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Campbell Count Middle School gifted and talented teacher Faye Smith explains a way to multiply large numbers quickly during the "math magic" session for gifted and talented students at Dreamfest on the campus of Northern Kentucky University in Highland Heights Thursday, March 14. CHRIS MAYHEW/THE COMMUNITY RECORDER

makeup artist working out of Ludlow did a great job of doing stage makeup with groups of students, Whaley said.

“They would never be able to do either of these things in their schools,” she said. “A real dream experience.”

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Sound of music, Kentucky-style Library group learns about our musical heritage By Kamellia Soenjoto Smith Recorder Contributor

ERLANGER — He clicked “play” and the sound of old-time music filled the room. I am a man of constant sorrow. The people listening quickly recognized the song. Together they mouthed the lyrics. I bid farewell to old Kentucky, the place where I was born and raised. The man stopped the CD player and told a story about the songwriter, Richard Burnett of Monticello, Ky. “One night, about 1908, he took a short cut through the rail yard,” he began. A hobo put a shotgun to his face asking for money. Burnett refused and the hobo pulled the trigger. “So Richard Burnett became the Blind Troubadour, writing songs and making his living all over Kentucky, Tennessee, and Virginia.” He played another track, the same song but with slightly different words. There was no mention of Kentucky; instead it was California, the place where I was born and raised. This version was by Peter, Paul and Mary. Mary was Mary Travers. “She was born in Louisville,” the man pointed out. He continued, talking about another young man

James Claypool holds old LPs of Kentucky musicians. KAMELLIA SMITH FOR THE COMMUNITY RECORDER

from Kentucky. “One day he took his old Buick and off to California he went. And he became a movie star. His name was George Clooney.” He played a third version of the tune, from the film “O Brother, Where Art Thou?” starring Clooney as a singer in the fictitious band The Soggy Bottom Boys. When the song reached a certain point, everyone in the room laughed. The word California was gone, changed back to Kentucky. “So, Kentucky songs have a way of traveling.” The source for all this musical knowledge was James Claypool, professor emeritus of history at Northern Kentucky University and author of the Images of America book “Kentucky’s Bluegrass Music.” Last Tuesday, April 16, at the Erlanger Branch of Kenton County Public Library, he gave a talk about the roots of Kentucky music. To illustrate just how far Kentucky songs can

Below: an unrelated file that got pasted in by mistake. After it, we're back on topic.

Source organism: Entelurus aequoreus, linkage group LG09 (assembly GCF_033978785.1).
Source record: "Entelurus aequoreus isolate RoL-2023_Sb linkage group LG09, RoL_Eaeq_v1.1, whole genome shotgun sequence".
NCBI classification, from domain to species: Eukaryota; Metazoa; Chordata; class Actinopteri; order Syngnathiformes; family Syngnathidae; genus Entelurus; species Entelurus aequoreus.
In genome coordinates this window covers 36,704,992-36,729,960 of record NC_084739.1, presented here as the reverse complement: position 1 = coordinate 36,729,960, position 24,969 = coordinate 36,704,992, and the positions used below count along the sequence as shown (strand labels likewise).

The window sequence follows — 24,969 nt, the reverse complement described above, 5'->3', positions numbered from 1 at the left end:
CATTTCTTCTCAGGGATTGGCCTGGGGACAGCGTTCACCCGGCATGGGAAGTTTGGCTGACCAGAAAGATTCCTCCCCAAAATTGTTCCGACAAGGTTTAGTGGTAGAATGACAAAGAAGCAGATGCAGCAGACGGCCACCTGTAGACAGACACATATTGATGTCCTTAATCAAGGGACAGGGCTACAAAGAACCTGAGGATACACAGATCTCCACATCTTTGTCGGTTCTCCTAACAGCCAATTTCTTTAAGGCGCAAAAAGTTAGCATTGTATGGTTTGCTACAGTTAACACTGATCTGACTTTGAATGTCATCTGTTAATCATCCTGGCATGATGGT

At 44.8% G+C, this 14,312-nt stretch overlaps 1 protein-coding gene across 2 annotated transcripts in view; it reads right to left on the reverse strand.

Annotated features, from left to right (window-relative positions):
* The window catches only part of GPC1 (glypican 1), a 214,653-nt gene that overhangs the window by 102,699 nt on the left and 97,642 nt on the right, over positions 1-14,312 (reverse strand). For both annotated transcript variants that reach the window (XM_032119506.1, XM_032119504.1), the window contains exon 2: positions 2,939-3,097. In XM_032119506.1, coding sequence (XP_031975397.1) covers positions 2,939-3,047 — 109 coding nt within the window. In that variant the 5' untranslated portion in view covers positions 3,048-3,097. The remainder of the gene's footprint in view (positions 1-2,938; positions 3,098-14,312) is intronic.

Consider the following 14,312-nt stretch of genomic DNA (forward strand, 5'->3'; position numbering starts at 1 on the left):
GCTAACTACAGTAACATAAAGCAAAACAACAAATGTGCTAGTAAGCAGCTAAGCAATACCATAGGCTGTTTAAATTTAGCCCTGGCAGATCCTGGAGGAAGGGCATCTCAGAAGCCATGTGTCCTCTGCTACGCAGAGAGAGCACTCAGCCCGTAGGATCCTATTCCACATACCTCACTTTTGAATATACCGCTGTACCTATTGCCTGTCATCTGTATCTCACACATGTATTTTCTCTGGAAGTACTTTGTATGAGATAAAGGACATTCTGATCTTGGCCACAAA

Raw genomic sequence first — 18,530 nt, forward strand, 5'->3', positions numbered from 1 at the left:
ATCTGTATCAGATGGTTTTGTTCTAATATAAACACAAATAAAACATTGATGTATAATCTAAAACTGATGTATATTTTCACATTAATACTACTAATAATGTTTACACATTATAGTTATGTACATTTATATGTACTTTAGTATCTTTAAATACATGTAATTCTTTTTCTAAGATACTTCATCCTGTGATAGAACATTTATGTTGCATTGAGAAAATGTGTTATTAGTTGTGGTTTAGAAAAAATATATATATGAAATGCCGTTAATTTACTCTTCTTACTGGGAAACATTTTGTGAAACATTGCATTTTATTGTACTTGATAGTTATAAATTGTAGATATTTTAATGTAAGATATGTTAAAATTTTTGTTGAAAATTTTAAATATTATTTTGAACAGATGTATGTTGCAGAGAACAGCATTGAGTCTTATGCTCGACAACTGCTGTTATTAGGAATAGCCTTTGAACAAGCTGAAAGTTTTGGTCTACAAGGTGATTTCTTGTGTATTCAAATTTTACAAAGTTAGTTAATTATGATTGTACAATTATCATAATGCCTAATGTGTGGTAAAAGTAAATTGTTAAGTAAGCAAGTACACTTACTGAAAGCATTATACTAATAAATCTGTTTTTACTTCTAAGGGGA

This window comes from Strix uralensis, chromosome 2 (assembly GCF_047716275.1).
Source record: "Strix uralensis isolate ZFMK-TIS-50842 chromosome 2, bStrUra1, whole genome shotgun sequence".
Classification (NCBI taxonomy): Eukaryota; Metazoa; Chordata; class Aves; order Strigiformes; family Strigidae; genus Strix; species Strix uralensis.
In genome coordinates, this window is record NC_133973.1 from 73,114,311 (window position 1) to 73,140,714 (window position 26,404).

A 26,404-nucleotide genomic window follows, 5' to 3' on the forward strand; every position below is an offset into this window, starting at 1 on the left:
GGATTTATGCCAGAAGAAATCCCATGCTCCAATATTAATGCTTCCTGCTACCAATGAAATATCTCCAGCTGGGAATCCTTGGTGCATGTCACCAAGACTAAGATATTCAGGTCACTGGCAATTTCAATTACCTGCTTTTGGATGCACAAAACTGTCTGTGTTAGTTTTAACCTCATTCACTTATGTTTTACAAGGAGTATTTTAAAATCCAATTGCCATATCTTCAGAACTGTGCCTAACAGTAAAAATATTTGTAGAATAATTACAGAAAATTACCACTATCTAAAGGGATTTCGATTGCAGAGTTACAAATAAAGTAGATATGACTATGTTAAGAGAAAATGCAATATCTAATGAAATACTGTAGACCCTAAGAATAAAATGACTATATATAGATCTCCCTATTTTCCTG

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Suzan Trevor of Independence, far left, passes LPs to others during presentation about the roots of Kentucky music. KAMELLIA SMITH FOR THE COMMUNITY RECORDER

travel, he played other examples, such as “House of the Rising Sun” by Georgia Turner of Middlesboro. Bob Dylan included the song on his debut album in 1962, and a later recording by the English band The Animals was a worldwide hit. Claypool grew up in Fort Mitchell. He learned to sing, indirectly, from the Father of Bluegrass, Bill Monroe. “My grandfather was an old fiddle player,” he explained. “And he’d bought the Bill Monroe song books.” One time he and two friends had a chance to perform at Renfro Valley in Rockcastle County. “It was a center of country

music in America in the late 1930s into the mid 1940s,” he said. Claypool remembered that they were “handsomely rewarded.” They were paid $10 and had to split it three ways, $3.33 each. But Claypool got $3.34, “because I was driving,” he laughed. Claypool also shared childhood memories of spending Saturdays at a bowling alley with his father and a man named Haven Gillespie of Covington. Though a printer by trade “Gillespie was perhaps the greatest songwriter Kentucky ever had,” according to Claypool. His first big song

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Grabbing a stack of old LPs, Claypool began passing them around the room. “This shows that Kentucky music spread all over the world,” he said. On the covers were photos of musicians from the old days, all from Kentucky. Among them were jazzman Lionel Hampton, pop singer Rosemary Clooney, Loretta Lynn of country, and The Everly Brothers of early rock and roll. “Kentucky has more professional musicians than any other state in the U.S., except Texas,” he said. “But Texas is four times the size of Kentucky. So, proportionate to our population, it’s absolutely no contest.”